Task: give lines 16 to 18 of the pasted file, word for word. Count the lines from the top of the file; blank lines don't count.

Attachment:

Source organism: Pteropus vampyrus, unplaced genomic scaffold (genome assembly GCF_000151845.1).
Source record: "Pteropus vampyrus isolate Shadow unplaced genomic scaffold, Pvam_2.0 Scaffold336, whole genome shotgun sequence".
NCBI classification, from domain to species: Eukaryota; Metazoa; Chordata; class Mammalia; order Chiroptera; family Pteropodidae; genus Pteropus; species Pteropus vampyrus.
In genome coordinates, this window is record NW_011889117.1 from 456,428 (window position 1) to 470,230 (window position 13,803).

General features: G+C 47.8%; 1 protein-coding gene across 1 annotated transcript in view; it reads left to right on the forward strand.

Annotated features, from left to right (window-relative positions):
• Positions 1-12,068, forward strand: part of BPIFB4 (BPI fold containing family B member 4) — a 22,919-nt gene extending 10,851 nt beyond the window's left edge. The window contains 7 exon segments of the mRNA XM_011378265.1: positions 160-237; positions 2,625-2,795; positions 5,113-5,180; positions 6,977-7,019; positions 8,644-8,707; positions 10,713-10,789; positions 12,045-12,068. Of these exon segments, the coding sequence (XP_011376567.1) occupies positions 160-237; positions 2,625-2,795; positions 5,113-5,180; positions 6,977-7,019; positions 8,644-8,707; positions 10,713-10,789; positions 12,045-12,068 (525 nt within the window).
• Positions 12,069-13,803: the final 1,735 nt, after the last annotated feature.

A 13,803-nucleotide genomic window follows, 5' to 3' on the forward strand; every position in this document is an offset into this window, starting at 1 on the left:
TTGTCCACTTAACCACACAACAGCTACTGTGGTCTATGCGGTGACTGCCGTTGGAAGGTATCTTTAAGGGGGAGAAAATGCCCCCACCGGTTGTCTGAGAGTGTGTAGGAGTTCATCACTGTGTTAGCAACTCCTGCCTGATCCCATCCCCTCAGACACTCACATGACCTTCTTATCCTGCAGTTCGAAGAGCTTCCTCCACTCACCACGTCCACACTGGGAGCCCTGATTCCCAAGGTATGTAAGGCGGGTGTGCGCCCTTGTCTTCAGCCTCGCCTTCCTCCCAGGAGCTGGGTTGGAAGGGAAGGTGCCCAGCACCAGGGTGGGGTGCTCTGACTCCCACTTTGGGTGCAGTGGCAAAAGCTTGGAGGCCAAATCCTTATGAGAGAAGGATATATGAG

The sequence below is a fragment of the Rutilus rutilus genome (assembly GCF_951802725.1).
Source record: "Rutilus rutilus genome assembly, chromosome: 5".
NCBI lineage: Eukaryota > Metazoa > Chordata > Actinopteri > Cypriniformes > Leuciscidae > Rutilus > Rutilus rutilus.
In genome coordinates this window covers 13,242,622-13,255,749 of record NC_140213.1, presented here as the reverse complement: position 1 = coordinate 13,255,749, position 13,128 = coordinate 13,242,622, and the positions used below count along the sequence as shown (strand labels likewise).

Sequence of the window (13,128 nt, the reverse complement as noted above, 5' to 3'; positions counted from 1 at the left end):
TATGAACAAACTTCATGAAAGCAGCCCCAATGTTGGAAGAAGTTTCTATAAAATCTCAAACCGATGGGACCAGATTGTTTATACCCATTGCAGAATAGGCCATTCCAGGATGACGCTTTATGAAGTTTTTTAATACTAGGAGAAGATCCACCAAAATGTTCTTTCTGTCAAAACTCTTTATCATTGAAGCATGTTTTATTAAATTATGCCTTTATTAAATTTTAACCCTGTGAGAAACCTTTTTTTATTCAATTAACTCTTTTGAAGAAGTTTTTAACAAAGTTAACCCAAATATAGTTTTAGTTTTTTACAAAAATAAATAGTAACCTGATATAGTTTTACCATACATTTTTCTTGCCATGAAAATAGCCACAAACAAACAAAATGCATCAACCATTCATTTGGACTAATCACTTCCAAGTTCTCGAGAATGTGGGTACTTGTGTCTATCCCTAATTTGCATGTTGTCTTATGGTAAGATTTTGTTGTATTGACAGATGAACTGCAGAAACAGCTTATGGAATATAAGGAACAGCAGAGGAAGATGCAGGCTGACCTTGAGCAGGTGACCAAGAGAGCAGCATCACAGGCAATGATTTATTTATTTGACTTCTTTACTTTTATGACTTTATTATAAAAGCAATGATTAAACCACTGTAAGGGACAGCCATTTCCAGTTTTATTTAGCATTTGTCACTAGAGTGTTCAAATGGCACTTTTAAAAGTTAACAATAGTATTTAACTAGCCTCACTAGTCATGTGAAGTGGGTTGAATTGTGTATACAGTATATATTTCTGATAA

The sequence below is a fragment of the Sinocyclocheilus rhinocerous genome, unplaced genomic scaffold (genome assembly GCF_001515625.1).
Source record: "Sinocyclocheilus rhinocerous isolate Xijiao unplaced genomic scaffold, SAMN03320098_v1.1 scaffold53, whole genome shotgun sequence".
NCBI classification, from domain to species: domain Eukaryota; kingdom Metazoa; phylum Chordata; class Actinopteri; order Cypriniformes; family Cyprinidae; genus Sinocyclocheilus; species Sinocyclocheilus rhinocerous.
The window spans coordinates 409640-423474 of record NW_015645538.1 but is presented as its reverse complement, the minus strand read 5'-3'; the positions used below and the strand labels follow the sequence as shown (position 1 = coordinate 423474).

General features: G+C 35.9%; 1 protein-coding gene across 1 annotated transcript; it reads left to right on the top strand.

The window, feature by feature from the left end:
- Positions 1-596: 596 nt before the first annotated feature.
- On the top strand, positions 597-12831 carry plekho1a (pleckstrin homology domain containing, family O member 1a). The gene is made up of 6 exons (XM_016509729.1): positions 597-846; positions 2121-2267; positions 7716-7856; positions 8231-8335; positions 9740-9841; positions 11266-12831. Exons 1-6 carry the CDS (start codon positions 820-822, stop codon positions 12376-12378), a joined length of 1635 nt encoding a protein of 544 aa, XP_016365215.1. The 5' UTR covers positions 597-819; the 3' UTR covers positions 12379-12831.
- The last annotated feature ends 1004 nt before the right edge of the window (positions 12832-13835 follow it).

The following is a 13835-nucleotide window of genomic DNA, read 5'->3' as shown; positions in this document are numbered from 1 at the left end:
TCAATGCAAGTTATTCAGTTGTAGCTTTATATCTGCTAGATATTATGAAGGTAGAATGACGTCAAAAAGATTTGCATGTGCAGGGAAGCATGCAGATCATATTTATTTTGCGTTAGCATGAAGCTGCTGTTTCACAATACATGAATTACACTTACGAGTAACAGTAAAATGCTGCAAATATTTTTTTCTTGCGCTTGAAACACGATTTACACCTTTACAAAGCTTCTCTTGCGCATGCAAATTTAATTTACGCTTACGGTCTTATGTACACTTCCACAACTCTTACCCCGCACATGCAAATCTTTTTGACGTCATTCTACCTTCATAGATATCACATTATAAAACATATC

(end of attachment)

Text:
TATGAACAAACTTCATGAAAGCAGCCCCAATGTTGGAAGAAGTTTCTATAAAATCTCAAACCGATGGGACCAGATTGTTTATACCCATTGCAGAATAGGCCATTCCAGGATGACGCTTTATGAAGTTTTTTAATACTAGGAGAAGATCCACCAAAATGTTCTTTCTGTCAAAACTCTTTATCATTGAAGCATGTTTTATTAAATTATGCCTTTATTAAATTTTAACCCTGTGAGAAACCTTTTTTTATTCAATTAACTCTTTTGAAGAAGTTTTTAACAAAGTTAACCCAAATATAGTTTTAGTTTTTTACAAAAATAAATAGTAACCTGATATAGTTTTACCATACATTTTTCTTGCCATGAAAATAGCCACAAACAAACAAAATGCATCAACCATTCATTTGGACTAATCACTTCCAAGTTCTCGAGAATGTGGGTACTTGTGTCTATCCCTAATTTGCATGTTGTCTTATGGTAAGATTTTGTTGTATTGACAGATGAACTGCAGAAACAGCTTATGGAATATAAGGAACAGCAGAGGAAGATGCAGGCTGACCTTGAGCAGGTGACCAAGAGAGCAGCATCACAGGCAATGATTTATTTATTTGACTTCTTTACTTTTATGACTTTATTATAAAAGCAATGATTAAACCACTGTAAGGGACAGCCATTTCCAGTTTTATTTAGCATTTGTCACTAGAGTGTTCAAATGGCACTTTTAAAAGTTAACAATAGTATTTAACTAGCCTCACTAGTCATGTGAAGTGGGTTGAATTGTGTATACAGTATATATTTCTGATAA

The sequence below is a fragment of the Sinocyclocheilus rhinocerous genome, unplaced genomic scaffold (genome assembly GCF_001515625.1).
Source record: "Sinocyclocheilus rhinocerous isolate Xijiao unplaced genomic scaffold, SAMN03320098_v1.1 scaffold53, whole genome shotgun sequence".